Birmingham International Dance Festival will turn the city into a dance floor this month, and Lucie Mirkova, Head of Artistic Programmes for the festival, is promising to get everyone up on their feet…

Produced by FABRIC (the new strategic organisation created by the recent merger of Birmingham’s DanceXchange and Nottingham’s Dance4) Birmingham International Dance Festival (BIDF) is presented this year in partnership with Birmingham 2022 Festival. Taking place across the city’s public spaces and theatres BIDF is already the largest event of its kind in the UK. But this year’s offering promises to be bigger and better than ever before, with an extensive programme showcasing not only talent from around the West Midlands but also artists from across the Commonwealth, to tie in with the city’s hosting of the Commonwealth Games.

The jam-packed programme showcases some of the best in current choreography, online screendance and professional industry events, including nine world and 11 UK premieres. Much of BIDF is free and outdoors, with opportunities for everyone to join in the dancing across the city.

“The overarching theme for this year’s festival, and for the festival going forward, is to see Birmingham as a dance floor,” explains Lucie Mirkova, Head of Artistic Programmes at FABRIC.
“We have created an array of incredible opportunities in public spaces where people can come together, join in and experience the joy of dance.”

Lucie’s background gives her an appreciation of the benefits of inclusive dance as she founded a community dance company in her home city of Prague before going on to study choreography.  She arrived in the UK in 2010 to take an MA in Arts Management & Policy, before beginning work on BIDF in 2013.

BIDF’s participatory events aim to bring local people together to share their stories. Tappin’ In is one such initiative. Taking place on 18 June, the free-to-attend mass-participation tap-dancing and storytelling ‘extravaganza ‘ will see Brindleyplace stage Birmingham’s biggest tap lesson, with people from across the West Midlands being invited to take part in a performance of the classic tap dance routine, Shim Sham.

Also bringing together people from across the region are inclusive dance collective Critical Mass. Uniting young people with and without disabilities from all over the West Midlands, the ensemble made their debut performance as part of Wondrous Stories - the event which kicked off Birmingham 2022 Festival - and will be participating in the opening ceremony of the Birmingham 2022 Commonwealth Games.

Critical Mass 2022 is a £1 million project funded by the Spirit of 2012 charity, to encourage the legacy of London 2012. The world premiere of Critical Mass’ show, SENSE, will open BIDF in Centenary Square. It will be followed by a deaf rave from London-based Deaf DJ, performer, festival curator and events organiser Troi Lee.

Through these community and participation events BIDF will be showcasing more than 450 individuals on a global stage. A world  first in inclusive community activity. 

BIDF’s outdoor programme also includes a return to Handsworth Park to present an amazing weekend of dance.  “Our first visit last year was a huge success, bringing the festival right into the heart of the community’ says Lucie, ‘so this year the programme is even more ambitious with live music, workshops, performances and the world premiere of two new Hip Hop dance performances by Midlands artists, commissioned in partnership with Punch Records and Gallery 37.”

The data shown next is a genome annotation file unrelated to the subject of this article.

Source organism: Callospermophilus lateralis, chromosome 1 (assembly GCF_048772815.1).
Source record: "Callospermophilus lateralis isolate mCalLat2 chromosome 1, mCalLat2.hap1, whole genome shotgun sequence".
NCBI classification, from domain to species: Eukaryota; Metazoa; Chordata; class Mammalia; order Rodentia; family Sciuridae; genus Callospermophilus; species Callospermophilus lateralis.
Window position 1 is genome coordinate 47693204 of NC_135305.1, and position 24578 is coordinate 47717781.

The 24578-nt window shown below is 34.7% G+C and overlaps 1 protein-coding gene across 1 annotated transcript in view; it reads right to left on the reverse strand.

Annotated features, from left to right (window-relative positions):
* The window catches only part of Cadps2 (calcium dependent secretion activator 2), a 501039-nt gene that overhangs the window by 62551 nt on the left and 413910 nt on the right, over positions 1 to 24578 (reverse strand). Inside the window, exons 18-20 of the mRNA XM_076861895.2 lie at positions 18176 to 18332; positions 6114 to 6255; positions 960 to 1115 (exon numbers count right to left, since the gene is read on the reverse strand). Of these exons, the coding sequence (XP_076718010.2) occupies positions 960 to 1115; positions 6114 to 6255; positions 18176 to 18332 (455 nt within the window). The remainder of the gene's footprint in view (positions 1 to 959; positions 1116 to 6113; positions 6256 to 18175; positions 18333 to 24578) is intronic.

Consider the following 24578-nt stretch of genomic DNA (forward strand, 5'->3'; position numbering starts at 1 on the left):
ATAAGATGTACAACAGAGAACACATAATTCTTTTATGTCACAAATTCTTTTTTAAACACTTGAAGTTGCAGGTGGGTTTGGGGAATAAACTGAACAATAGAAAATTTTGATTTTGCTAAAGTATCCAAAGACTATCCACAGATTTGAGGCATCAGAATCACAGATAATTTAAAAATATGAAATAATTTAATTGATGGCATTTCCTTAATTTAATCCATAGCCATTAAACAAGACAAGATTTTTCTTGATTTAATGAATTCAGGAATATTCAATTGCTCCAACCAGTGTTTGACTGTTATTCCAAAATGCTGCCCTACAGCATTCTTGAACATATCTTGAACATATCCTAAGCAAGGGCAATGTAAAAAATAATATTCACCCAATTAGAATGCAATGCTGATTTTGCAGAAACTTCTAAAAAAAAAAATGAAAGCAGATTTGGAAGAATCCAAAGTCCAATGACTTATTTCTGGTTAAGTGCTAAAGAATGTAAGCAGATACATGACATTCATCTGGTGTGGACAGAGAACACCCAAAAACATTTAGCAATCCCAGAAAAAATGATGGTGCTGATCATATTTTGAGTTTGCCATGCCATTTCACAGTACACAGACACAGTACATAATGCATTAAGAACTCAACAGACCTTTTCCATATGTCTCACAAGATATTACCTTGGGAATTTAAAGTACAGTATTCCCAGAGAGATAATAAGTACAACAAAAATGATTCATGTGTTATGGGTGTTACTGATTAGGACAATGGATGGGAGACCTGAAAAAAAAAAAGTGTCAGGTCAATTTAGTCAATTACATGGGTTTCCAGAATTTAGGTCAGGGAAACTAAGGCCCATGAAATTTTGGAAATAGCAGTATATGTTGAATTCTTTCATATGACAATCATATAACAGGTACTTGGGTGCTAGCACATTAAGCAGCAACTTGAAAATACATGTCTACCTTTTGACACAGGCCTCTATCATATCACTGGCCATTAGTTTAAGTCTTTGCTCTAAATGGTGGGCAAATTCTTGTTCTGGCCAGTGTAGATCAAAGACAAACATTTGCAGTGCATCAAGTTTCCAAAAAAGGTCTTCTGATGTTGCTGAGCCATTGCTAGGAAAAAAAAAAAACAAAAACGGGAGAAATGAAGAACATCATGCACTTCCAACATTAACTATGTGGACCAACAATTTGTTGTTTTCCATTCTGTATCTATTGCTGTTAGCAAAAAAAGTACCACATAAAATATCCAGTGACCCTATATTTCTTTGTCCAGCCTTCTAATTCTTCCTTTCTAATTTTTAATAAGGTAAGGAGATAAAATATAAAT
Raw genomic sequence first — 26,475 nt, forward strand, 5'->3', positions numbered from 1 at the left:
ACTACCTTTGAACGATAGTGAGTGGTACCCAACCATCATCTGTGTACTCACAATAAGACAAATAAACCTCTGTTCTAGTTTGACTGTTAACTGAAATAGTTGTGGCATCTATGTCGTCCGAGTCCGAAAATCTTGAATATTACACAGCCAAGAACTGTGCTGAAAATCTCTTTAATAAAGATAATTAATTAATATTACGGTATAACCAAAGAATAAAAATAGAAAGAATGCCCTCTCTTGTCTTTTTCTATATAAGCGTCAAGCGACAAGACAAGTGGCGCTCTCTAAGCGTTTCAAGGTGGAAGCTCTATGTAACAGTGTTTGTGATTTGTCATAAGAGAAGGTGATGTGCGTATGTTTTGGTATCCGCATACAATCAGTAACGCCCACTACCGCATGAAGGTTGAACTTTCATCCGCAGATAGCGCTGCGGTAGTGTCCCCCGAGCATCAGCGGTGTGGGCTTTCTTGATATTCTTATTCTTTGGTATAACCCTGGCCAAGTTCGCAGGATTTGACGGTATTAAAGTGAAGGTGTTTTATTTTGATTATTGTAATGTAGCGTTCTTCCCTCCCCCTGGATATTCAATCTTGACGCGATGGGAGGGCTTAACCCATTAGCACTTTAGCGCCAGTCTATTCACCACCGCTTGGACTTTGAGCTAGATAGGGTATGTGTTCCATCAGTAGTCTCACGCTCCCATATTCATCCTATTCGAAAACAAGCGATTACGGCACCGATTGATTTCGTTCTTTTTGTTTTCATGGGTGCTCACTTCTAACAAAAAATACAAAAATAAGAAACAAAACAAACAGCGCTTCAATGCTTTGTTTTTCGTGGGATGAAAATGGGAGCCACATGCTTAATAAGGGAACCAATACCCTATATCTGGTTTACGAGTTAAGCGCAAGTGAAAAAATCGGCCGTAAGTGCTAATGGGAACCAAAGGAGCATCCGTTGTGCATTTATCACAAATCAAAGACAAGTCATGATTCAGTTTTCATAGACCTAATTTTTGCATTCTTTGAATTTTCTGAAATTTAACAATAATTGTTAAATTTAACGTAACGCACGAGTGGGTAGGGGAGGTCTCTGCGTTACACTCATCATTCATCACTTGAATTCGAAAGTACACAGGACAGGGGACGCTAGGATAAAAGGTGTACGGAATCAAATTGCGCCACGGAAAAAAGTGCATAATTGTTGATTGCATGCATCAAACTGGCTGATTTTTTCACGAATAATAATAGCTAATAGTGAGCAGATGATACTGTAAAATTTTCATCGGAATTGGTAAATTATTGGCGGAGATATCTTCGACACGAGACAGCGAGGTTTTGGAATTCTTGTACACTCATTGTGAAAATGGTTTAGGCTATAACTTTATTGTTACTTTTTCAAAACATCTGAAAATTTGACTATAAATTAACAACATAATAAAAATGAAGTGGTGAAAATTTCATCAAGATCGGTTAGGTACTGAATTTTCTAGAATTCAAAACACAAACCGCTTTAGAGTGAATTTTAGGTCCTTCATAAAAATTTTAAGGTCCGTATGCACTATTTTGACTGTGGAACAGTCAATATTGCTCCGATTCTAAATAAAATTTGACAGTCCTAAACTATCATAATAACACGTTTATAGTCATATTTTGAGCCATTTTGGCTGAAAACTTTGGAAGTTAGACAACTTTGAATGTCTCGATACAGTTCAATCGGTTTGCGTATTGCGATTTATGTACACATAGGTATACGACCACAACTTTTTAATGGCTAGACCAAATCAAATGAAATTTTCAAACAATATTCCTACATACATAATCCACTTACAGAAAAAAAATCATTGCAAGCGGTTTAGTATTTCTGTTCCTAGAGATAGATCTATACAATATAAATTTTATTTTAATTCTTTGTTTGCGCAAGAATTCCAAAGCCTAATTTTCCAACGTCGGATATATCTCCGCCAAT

The festival also features a fascinating theatre programme featuring artists from across the Commonwealth, designed to celebrate Games coming to Birmingham this summer, BIDF is encouraging collaborations between local and Commonwealth artists.

“This festival is about the intersection between the global and the local,” explains Lucie. “Our aim is to reflect Birmingham and the people who live here, as well as put a spotlight on things that are happening around the globe. 

“We’re doing that through our programme, by looking at the journeys and identities of our artists and how they approach their art, but also through the local and global working together. We have international artists working with local audiences as well as local artists working alongside international performers. That mix is at the core of what we’re doing at the festival.”

This spotlight perhaps shines brightest during the second weekend of BIDF, which is themed Dance Around The World. The jam-packed programme, bringing together UK and global dance, includes an experimental dance-battle contest called KRE8!, a daring circus performance inside a huge 7m high rotating hourglass, and thrilling UK premieres from Belgium, Spain, France and Canada.

Lucie explains that supporting Midlands-based artists to grow is a core goal of BIDF, and the festival’s primary motivation is to open up new ways for local communities to experience dance. And from ceilidhs and swing dance to silent discos and urban fusion, there’s something for everyone at this year’s event.

“The overall ambition for us is for everyone to see dance and dancing as part of their life. Birmingham International Dance Festival creates the opportunity for people to try things for free and without any commitment, and then maybe they’ll enjoy something new that will become part of their lives.

“I hope that people will feel joy and feel empowered by the sense of togetherness and community.”

Birmingham International Dance Festival 2022 takes place at various locations across the city from 17 June to 3 July. For further information on all events, visit

Feature by Ellie Hutchings